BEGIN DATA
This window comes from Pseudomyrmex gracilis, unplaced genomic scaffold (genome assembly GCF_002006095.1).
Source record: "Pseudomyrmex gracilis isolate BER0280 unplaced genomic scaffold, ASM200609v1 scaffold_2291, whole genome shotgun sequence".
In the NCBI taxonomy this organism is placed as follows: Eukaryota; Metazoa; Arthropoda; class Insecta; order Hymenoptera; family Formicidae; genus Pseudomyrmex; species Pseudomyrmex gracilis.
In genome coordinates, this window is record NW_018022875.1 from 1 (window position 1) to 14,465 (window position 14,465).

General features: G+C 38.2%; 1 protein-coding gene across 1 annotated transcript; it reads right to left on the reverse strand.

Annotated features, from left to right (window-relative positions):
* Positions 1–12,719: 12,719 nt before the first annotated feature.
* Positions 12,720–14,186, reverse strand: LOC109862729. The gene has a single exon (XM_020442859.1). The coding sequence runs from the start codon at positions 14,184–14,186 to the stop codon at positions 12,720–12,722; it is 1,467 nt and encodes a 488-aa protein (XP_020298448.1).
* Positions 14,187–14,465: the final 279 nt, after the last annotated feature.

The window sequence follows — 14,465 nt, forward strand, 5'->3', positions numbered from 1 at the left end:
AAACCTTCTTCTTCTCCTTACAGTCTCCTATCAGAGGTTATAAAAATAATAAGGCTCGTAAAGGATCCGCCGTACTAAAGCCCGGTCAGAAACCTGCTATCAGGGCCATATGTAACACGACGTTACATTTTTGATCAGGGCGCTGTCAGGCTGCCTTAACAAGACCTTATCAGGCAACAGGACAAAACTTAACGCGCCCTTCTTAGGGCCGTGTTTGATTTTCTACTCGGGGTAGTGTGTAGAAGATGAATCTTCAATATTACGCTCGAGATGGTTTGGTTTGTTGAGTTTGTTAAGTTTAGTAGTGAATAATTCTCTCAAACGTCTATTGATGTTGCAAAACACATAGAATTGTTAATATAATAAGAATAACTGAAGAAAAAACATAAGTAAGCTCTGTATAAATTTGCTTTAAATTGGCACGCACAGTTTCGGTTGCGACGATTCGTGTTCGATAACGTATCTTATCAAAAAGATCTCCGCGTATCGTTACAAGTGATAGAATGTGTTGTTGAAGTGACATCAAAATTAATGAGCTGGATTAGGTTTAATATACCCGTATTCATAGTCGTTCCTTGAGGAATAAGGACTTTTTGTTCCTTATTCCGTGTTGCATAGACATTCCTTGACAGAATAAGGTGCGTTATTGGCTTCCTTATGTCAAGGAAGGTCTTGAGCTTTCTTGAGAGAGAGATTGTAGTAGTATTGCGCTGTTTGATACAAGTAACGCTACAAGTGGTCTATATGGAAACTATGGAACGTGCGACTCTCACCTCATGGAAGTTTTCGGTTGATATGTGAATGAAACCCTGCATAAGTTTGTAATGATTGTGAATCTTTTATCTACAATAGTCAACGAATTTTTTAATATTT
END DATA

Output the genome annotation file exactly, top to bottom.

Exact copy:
This window comes from Pseudomyrmex gracilis, unplaced genomic scaffold (genome assembly GCF_002006095.1).
Source record: "Pseudomyrmex gracilis isolate BER0280 unplaced genomic scaffold, ASM200609v1 scaffold_2291, whole genome shotgun sequence".
In the NCBI taxonomy this organism is placed as follows: Eukaryota; Metazoa; Arthropoda; class Insecta; order Hymenoptera; family Formicidae; genus Pseudomyrmex; species Pseudomyrmex gracilis.
In genome coordinates, this window is record NW_018022875.1 from 1 (window position 1) to 14,465 (window position 14,465).

General features: G+C 38.2%; 1 protein-coding gene across 1 annotated transcript; it reads right to left on the reverse strand.

Annotated features, from left to right (window-relative positions):
* Positions 1–12,719: 12,719 nt before the first annotated feature.
* Positions 12,720–14,186, reverse strand: LOC109862729. The gene has a single exon (XM_020442859.1). The coding sequence runs from the start codon at positions 14,184–14,186 to the stop codon at positions 12,720–12,722; it is 1,467 nt and encodes a 488-aa protein (XP_020298448.1).
* Positions 14,187–14,465: the final 279 nt, after the last annotated feature.

The window sequence follows — 14,465 nt, forward strand, 5'->3', positions numbered from 1 at the left end:
AAACCTTCTTCTTCTCCTTACAGTCTCCTATCAGAGGTTATAAAAATAATAAGGCTCGTAAAGGATCCGCCGTACTAAAGCCCGGTCAGAAACCTGCTATCAGGGCCATATGTAACACGACGTTACATTTTTGATCAGGGCGCTGTCAGGCTGCCTTAACAAGACCTTATCAGGCAACAGGACAAAACTTAACGCGCCCTTCTTAGGGCCGTGTTTGATTTTCTACTCGGGGTAGTGTGTAGAAGATGAATCTTCAATATTACGCTCGAGATGGTTTGGTTTGTTGAGTTTGTTAAGTTTAGTAGTGAATAATTCTCTCAAACGTCTATTGATGTTGCAAAACACATAGAATTGTTAATATAATAAGAATAACTGAAGAAAAAACATAAGTAAGCTCTGTATAAATTTGCTTTAAATTGGCACGCACAGTTTCGGTTGCGACGATTCGTGTTCGATAACGTATCTTATCAAAAAGATCTCCGCGTATCGTTACAAGTGATAGAATGTGTTGTTGAAGTGACATCAAAATTAATGAGCTGGATTAGGTTTAATATACCCGTATTCATAGTCGTTCCTTGAGGAATAAGGACTTTTTGTTCCTTATTCCGTGTTGCATAGACATTCCTTGACAGAATAAGGTGCGTTATTGGCTTCCTTATGTCAAGGAAGGTCTTGAGCTTTCTTGAGAGAGAGATTGTAGTAGTATTGCGCTGTTTGATACAAGTAACGCTACAAGTGGTCTATATGGAAACTATGGAACGTGCGACTCTCACCTCATGGAAGTTTTCGGTTGATATGTGAATGAAACCCTGCATAAGTTTGTAATGATTGTGAATCTTTTATCTACAATAGTCAACGAATTTTTTAATATTT